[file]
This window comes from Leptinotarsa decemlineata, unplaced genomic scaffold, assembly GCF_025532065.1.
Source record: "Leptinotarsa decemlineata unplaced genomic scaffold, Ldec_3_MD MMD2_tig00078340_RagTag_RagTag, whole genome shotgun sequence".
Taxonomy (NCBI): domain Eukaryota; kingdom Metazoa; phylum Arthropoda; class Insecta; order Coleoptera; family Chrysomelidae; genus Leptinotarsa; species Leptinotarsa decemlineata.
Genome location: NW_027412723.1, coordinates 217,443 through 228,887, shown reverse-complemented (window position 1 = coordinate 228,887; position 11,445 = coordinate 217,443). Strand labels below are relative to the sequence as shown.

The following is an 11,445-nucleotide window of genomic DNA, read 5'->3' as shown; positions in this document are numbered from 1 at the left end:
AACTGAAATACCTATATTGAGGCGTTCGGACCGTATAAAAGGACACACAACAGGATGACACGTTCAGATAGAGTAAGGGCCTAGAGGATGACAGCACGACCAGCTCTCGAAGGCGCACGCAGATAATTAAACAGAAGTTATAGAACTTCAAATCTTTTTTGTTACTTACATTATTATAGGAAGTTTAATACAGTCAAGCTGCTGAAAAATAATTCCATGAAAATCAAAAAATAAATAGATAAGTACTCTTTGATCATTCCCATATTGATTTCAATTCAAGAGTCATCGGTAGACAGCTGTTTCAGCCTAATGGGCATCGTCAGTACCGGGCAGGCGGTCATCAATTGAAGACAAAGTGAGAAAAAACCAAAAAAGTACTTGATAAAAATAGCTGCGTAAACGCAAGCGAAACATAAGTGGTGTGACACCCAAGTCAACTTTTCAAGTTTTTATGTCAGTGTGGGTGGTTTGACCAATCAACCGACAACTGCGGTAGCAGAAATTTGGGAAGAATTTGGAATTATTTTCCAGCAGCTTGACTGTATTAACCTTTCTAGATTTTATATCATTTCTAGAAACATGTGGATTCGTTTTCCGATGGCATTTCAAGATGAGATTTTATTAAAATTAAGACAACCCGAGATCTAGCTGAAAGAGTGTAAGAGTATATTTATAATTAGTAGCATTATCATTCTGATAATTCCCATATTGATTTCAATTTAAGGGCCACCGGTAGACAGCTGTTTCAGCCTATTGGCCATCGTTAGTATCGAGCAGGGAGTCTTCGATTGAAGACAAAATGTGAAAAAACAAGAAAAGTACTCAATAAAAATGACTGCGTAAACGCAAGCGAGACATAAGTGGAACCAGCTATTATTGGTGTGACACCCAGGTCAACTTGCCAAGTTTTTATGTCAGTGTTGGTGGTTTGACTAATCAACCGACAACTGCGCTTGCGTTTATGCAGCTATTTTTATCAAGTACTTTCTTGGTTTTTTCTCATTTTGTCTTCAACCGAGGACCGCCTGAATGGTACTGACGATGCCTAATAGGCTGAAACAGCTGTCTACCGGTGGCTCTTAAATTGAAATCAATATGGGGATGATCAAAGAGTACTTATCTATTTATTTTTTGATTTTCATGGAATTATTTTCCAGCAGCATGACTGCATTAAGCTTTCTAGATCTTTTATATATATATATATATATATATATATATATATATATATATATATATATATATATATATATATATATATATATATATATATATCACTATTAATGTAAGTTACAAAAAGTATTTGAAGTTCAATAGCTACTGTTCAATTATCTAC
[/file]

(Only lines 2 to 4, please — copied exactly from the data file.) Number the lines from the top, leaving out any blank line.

Source record: "Leptinotarsa decemlineata unplaced genomic scaffold, Ldec_3_MD MMD2_tig00078340_RagTag_RagTag, whole genome shotgun sequence".
Taxonomy (NCBI): domain Eukaryota; kingdom Metazoa; phylum Arthropoda; class Insecta; order Coleoptera; family Chrysomelidae; genus Leptinotarsa; species Leptinotarsa decemlineata.
Genome location: NW_027412723.1, coordinates 217,443 through 228,887, shown reverse-complemented (window position 1 = coordinate 228,887; position 11,445 = coordinate 217,443). Strand labels below are relative to the sequence as shown.